With half the state’s nursing home workers having refused the COVID-19 vaccine, Gov. Kim Reynolds declined to say Wednesday whether employees at state-run care facilities should be required to get the vaccine.
The head of the Iowa Department of Public Health said she wants to make sure state workers caring for elderly and disabled individuals are “comfortable” with the vaccine and capable of making “the decisions that are best for them.”
The refusal of health care workers to get the vaccine has led to a stockpile of unused vaccines that the state is now working to reclaim so that older Iowans waiting for the vaccine can receive it, the governor said.
Many of the workers at Iowa’s state-run facilities are caring for elderly individuals and people with underlying health conditions for whom the coronavirus is particularly dangerous. According to state and federal data, 42% of the Iowans who have died of coronavirus were residents of care facilities.
So far, though, more than 40% of the workers at the state-run Iowa Veterans Home have refused to accept the vaccine, despite participating in educational seminars intended to encourage more of them to take it.
The state operates six other care facilities, including one home for juveniles and four congregate-living sites for people with intellectual disabilities or mental health issues.
At a press conference Wednesday, Reynolds said that about 50% of the workers in all of the state’s long-term care facilities, the vast majority of which are privately run, refused the vaccine during the initial roll-out this month. Some who previously refused now say they plan to get the vaccine in the weeks ahead.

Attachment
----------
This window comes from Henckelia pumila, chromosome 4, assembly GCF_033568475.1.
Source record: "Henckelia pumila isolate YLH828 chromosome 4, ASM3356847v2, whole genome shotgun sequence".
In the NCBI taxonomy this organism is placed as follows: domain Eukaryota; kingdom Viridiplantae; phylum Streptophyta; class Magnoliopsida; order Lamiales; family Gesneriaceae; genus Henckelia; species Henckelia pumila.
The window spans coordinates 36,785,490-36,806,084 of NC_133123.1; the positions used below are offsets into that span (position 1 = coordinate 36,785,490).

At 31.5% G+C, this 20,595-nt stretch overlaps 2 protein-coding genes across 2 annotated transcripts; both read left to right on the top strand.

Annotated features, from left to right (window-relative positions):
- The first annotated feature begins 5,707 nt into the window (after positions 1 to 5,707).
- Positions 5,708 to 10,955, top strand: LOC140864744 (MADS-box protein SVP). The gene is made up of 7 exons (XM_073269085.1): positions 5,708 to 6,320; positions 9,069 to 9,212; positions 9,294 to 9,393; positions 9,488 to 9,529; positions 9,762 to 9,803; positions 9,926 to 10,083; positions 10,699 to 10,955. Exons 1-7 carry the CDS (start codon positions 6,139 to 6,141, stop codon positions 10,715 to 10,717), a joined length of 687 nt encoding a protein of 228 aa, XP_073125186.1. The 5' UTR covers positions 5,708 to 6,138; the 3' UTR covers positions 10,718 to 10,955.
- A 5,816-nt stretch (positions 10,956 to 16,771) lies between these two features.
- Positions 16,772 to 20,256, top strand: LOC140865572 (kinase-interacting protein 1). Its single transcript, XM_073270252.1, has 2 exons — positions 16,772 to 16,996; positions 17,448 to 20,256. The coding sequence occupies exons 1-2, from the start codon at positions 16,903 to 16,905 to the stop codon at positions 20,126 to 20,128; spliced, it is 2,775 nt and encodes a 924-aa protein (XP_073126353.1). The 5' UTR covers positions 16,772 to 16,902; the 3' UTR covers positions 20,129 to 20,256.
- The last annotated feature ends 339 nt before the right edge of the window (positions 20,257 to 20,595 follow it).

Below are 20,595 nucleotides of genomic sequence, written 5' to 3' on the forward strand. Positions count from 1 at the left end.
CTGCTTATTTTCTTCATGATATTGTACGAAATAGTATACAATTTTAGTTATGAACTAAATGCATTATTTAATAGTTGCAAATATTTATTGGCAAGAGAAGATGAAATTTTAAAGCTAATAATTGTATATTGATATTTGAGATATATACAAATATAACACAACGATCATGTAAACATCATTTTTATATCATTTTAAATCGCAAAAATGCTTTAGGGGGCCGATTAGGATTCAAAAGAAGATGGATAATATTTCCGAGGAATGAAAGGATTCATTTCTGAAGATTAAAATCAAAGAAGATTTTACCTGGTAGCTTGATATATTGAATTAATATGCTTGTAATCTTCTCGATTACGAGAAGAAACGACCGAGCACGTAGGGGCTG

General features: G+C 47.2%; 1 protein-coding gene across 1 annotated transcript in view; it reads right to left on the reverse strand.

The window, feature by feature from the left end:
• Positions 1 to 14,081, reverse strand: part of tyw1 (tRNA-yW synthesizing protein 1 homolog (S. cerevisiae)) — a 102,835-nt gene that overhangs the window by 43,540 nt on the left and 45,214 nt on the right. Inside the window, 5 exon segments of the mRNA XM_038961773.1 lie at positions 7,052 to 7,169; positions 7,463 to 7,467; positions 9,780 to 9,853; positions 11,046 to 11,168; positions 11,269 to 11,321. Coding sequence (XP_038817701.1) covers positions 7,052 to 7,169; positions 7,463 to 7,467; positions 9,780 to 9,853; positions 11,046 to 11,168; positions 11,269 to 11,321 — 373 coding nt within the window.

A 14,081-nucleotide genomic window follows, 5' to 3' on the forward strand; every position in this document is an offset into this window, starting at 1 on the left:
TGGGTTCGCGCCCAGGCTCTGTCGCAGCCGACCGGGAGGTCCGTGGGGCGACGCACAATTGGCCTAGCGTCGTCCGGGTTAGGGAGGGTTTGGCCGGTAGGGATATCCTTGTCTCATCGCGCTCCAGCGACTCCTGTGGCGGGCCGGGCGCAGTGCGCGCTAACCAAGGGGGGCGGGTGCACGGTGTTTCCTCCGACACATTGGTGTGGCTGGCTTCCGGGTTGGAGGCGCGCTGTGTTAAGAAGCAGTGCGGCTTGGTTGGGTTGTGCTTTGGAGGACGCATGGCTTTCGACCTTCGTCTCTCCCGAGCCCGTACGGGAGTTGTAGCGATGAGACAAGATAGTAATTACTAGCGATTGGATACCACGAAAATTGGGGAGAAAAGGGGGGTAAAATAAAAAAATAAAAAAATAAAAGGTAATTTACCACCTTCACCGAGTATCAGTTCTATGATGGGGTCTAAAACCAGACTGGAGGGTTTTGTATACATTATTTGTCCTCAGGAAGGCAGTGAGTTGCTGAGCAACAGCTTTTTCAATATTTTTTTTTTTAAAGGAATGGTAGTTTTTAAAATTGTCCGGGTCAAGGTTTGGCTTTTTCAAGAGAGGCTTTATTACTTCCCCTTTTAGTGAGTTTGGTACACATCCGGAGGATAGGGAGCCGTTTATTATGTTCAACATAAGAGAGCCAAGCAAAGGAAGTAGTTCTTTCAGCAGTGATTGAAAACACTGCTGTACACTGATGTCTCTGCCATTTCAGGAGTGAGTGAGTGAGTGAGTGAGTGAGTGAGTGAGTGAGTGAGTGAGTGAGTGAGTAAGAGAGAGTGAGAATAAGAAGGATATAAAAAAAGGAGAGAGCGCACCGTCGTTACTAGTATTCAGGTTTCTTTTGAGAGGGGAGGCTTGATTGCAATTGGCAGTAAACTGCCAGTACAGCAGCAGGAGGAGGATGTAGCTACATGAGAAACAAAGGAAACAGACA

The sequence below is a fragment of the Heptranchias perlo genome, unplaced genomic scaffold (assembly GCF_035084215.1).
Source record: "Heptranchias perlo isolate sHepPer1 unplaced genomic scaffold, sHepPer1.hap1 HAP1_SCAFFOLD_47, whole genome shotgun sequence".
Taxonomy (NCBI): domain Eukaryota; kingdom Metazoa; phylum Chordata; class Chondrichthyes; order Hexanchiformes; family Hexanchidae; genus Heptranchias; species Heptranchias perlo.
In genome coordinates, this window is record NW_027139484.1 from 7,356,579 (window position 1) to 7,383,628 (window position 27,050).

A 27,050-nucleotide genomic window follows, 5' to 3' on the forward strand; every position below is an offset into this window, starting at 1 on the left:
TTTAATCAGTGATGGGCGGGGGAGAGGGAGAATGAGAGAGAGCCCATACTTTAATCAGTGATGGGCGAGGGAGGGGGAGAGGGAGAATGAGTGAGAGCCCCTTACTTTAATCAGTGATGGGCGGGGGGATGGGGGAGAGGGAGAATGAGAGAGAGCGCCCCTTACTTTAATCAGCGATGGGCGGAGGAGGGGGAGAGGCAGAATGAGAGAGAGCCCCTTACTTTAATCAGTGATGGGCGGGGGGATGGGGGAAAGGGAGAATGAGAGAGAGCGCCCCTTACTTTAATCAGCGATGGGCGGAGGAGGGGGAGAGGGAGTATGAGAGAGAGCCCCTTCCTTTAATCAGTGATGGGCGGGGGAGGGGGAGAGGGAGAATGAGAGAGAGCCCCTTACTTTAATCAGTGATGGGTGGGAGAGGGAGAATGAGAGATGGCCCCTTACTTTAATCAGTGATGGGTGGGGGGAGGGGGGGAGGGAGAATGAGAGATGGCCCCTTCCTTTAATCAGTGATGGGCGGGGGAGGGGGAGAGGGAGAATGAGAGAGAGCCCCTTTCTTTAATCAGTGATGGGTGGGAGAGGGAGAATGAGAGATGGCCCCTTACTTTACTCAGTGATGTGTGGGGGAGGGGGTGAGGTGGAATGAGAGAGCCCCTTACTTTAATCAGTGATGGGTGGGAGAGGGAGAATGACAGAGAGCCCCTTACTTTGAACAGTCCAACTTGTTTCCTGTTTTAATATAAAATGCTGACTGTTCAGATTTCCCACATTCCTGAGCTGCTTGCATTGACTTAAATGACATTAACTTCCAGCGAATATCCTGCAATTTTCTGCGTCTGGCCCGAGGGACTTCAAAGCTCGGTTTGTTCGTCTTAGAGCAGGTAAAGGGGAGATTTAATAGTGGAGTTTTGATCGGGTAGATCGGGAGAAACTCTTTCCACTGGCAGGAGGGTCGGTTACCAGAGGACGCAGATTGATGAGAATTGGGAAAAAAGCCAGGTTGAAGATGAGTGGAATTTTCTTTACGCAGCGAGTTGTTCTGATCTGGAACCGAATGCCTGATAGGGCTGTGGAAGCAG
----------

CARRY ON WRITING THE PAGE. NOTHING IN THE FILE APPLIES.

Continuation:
Asked whether the state should make vaccination a condition of employment for working in a state-run health care facility, Reynolds referred the question to Kelly Garcia, director of both the Iowa Department of Human Services and Iowa Department of Public Health.
“Right now, we are not making it a condition of employment, and that really is to give everyone an opportunity to make the choice,” Garcia said. “We have other ways that we will certainly incent individuals taking it at our state-operated facilities … You know, education is really key to this. We want to make sure our employees feel comfortable and have all of the material available at their fingertips to make the decisions that are best for them. And I think we’ll wait, we’ll see exactly what this looks like for our facilities. Of course, safety for our residents and our employees is always at the forefront of our minds. And we’ll consider what options look like moving forward once we have those data points.”
Asked whether the state will disclose the vaccine-refusal rates at Iowa’s privately run nursing homes, Garcia said, “We are very much posting all of that online. You can see very clearly what our acceptance rate looks like.”
A department spokesman later acknowledged the Iowa Department of Human Services publishes vaccine-acceptance rates for only the six facilities it operates, and not for the roughly 440 privately run nursing homes.
During the press conference, Reynolds indicated that about 90% of Iowa’s nursing home residents have agreed to get the vaccine.
“The rate has been a little bit lower among staff during the first phase — that is averaging about 50%,” she said. “However, when I talked to our pharmacy partners this week, they are seeing about a 30% increase in staff choosing to be vaccinated during the second phase.”
Reynolds said the health care workers refusing the vaccines have contributed to “a growing unused supply of vaccines at both CVS and Walgreens. Since the federal government allocates vaccine for the program directly to the pharmacy partners, we are unable to reclaim it for use at the state level. However, in visiting with them and upon my request, the pharmacies have agreed to return the unused vaccine so it can be reallocated for state use. We’re working on the logistics of that now with the CDC.”